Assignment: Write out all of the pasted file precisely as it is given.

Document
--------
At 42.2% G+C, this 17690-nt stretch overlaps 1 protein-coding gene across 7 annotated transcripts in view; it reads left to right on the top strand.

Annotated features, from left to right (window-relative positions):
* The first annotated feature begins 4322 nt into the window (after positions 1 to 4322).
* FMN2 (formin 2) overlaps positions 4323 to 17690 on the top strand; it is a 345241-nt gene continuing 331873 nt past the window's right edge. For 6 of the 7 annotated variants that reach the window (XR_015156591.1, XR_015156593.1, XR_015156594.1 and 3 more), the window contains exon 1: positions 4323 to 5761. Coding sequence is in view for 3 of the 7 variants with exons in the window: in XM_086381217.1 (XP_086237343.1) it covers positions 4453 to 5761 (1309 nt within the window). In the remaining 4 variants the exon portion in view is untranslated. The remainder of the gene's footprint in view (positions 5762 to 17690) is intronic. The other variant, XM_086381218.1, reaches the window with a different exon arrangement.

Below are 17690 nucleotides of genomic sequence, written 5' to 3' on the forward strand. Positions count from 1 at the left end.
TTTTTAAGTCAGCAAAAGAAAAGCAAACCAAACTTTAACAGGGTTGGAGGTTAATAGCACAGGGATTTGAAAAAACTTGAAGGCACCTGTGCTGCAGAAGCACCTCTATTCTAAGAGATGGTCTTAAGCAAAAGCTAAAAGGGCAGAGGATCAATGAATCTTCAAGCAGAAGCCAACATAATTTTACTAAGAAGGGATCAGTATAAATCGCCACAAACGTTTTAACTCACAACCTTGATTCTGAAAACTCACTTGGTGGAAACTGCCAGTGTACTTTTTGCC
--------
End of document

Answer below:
At 42.2% G+C, this 17690-nt stretch overlaps 1 protein-coding gene across 7 annotated transcripts in view; it reads left to right on the top strand.

Annotated features, from left to right (window-relative positions):
* The first annotated feature begins 4322 nt into the window (after positions 1 to 4322).
* FMN2 (formin 2) overlaps positions 4323 to 17690 on the top strand; it is a 345241-nt gene continuing 331873 nt past the window's right edge. For 6 of the 7 annotated variants that reach the window (XR_015156591.1, XR_015156593.1, XR_015156594.1 and 3 more), the window contains exon 1: positions 4323 to 5761. Coding sequence is in view for 3 of the 7 variants with exons in the window: in XM_086381217.1 (XP_086237343.1) it covers positions 4453 to 5761 (1309 nt within the window). In the remaining 4 variants the exon portion in view is untranslated. The remainder of the gene's footprint in view (positions 5762 to 17690) is intronic. The other variant, XM_086381218.1, reaches the window with a different exon arrangement.

Below are 17690 nucleotides of genomic sequence, written 5' to 3' on the forward strand. Positions count from 1 at the left end.
TTTTTAAGTCAGCAAAAGAAAAGCAAACCAAACTTTAACAGGGTTGGAGGTTAATAGCACAGGGATTTGAAAAAACTTGAAGGCACCTGTGCTGCAGAAGCACCTCTATTCTAAGAGATGGTCTTAAGCAAAAGCTAAAAGGGCAGAGGATCAATGAATCTTCAAGCAGAAGCCAACATAATTTTACTAAGAAGGGATCAGTATAAATCGCCACAAACGTTTTAACTCACAACCTTGATTCTGAAAACTCACTTGGTGGAAACTGCCAGTGTACTTTTTGCC